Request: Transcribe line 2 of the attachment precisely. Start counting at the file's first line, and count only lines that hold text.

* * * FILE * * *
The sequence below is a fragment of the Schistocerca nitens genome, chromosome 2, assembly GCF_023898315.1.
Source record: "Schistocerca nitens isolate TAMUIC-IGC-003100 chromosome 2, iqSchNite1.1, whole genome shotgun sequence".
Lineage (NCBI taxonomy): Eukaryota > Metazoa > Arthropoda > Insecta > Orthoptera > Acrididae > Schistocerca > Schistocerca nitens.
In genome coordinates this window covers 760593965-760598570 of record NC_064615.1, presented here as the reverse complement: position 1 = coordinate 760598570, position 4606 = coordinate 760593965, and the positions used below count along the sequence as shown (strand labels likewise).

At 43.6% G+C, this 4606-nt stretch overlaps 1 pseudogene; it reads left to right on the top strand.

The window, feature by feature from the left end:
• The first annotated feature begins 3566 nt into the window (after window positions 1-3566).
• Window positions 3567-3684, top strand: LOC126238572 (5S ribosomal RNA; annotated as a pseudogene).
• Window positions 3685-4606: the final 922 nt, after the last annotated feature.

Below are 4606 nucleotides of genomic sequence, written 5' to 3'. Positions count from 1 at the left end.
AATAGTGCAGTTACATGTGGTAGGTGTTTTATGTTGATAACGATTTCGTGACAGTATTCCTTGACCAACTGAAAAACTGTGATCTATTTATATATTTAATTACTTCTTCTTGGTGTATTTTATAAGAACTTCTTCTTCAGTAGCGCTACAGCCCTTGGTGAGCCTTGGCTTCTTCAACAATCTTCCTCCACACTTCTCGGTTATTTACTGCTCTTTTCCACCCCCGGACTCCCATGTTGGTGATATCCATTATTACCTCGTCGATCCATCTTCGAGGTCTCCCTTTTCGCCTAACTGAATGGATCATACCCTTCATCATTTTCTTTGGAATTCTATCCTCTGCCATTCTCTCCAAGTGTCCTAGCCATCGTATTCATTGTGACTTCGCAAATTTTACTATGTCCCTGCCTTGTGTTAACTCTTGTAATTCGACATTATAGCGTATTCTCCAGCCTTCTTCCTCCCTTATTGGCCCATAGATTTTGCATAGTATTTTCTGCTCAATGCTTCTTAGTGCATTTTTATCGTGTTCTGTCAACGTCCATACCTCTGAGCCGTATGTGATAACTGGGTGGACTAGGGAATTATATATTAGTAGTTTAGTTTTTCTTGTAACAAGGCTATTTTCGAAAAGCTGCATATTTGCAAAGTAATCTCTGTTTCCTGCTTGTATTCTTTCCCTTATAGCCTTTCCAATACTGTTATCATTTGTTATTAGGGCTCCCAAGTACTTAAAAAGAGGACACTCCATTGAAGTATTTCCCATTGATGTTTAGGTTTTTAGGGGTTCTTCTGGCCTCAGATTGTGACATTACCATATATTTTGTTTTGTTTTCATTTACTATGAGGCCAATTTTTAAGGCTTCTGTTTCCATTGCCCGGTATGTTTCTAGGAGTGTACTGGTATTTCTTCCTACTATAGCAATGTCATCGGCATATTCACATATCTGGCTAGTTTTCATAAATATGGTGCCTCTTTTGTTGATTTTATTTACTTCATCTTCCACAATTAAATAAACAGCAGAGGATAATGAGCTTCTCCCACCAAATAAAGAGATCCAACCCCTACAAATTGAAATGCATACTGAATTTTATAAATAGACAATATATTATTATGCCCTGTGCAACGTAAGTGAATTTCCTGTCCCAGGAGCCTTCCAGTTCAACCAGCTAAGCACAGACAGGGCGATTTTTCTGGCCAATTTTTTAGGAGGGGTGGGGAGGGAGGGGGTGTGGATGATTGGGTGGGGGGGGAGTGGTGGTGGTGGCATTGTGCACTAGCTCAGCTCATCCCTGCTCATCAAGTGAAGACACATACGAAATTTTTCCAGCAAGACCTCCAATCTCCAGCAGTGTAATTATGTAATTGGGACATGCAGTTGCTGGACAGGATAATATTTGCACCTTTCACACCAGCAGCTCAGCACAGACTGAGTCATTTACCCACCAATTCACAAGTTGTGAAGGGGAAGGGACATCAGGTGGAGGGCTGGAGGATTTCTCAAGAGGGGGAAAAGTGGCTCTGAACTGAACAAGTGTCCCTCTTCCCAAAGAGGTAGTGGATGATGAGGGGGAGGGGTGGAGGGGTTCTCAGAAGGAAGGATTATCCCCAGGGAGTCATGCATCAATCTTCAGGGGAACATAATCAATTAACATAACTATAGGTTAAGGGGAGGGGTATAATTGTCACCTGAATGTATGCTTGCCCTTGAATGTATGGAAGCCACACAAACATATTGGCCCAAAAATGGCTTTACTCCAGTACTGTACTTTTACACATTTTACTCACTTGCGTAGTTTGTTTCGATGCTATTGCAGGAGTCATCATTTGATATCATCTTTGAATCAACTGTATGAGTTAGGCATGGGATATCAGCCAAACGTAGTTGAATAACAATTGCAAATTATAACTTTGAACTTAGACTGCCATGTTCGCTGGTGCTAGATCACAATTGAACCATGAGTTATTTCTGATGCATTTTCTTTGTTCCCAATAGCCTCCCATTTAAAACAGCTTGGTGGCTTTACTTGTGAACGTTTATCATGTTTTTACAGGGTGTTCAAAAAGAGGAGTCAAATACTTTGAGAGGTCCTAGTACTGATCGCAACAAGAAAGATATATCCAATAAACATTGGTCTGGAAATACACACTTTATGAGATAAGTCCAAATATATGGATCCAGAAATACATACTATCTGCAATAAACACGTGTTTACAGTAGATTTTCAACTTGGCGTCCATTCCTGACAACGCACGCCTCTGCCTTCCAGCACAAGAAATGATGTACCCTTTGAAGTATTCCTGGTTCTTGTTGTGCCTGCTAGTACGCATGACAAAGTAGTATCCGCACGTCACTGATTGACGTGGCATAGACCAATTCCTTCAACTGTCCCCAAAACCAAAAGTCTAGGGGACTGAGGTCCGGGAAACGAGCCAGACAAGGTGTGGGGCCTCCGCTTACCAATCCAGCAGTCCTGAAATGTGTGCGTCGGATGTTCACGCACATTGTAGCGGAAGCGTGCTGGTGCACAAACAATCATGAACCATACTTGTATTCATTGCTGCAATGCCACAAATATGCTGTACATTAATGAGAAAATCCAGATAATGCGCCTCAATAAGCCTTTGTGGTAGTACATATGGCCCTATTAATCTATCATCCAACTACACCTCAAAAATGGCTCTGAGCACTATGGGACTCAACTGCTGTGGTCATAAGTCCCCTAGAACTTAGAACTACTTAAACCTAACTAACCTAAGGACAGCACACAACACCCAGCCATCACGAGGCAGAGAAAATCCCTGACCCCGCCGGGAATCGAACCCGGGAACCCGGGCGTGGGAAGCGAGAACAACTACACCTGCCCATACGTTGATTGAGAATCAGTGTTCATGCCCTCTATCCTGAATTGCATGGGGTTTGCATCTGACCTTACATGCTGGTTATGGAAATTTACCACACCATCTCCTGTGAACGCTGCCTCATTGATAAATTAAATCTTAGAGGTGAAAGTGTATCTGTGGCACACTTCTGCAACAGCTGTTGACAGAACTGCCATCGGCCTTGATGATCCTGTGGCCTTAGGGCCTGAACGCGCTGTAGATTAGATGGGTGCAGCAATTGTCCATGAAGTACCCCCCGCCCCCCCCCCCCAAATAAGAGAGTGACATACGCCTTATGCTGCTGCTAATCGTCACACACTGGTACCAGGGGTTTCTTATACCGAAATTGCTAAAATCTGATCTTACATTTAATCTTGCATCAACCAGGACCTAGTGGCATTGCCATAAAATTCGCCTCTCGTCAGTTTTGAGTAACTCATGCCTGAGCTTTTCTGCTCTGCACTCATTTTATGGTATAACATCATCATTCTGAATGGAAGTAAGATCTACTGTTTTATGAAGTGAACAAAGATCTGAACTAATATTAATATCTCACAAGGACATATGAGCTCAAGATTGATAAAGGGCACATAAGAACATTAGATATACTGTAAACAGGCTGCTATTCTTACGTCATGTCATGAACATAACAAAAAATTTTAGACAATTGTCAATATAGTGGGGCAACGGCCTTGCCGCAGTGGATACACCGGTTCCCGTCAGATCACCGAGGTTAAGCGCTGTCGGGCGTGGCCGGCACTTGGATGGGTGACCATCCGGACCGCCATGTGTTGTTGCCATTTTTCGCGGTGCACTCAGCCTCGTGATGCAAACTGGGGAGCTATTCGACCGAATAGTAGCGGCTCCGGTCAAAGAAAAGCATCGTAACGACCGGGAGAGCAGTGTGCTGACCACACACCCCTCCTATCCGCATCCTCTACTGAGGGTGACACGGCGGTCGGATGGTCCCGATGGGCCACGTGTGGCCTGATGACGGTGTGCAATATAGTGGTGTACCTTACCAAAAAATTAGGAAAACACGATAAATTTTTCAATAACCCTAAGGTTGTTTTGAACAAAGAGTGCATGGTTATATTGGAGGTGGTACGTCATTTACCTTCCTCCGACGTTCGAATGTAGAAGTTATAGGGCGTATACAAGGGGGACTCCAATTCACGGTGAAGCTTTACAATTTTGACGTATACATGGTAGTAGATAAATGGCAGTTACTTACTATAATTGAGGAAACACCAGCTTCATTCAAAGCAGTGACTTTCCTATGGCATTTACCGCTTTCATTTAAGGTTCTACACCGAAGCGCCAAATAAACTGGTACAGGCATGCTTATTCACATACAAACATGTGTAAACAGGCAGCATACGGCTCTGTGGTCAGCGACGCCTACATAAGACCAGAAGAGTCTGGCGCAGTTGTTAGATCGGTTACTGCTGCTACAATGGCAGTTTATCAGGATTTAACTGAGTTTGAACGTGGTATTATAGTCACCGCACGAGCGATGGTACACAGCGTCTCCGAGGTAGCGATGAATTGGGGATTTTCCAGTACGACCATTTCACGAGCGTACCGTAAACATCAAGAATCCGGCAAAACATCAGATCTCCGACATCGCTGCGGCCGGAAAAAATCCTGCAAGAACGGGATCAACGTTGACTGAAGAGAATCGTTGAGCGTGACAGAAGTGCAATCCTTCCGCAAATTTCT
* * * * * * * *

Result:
Source record: "Schistocerca nitens isolate TAMUIC-IGC-003100 chromosome 2, iqSchNite1.1, whole genome shotgun sequence".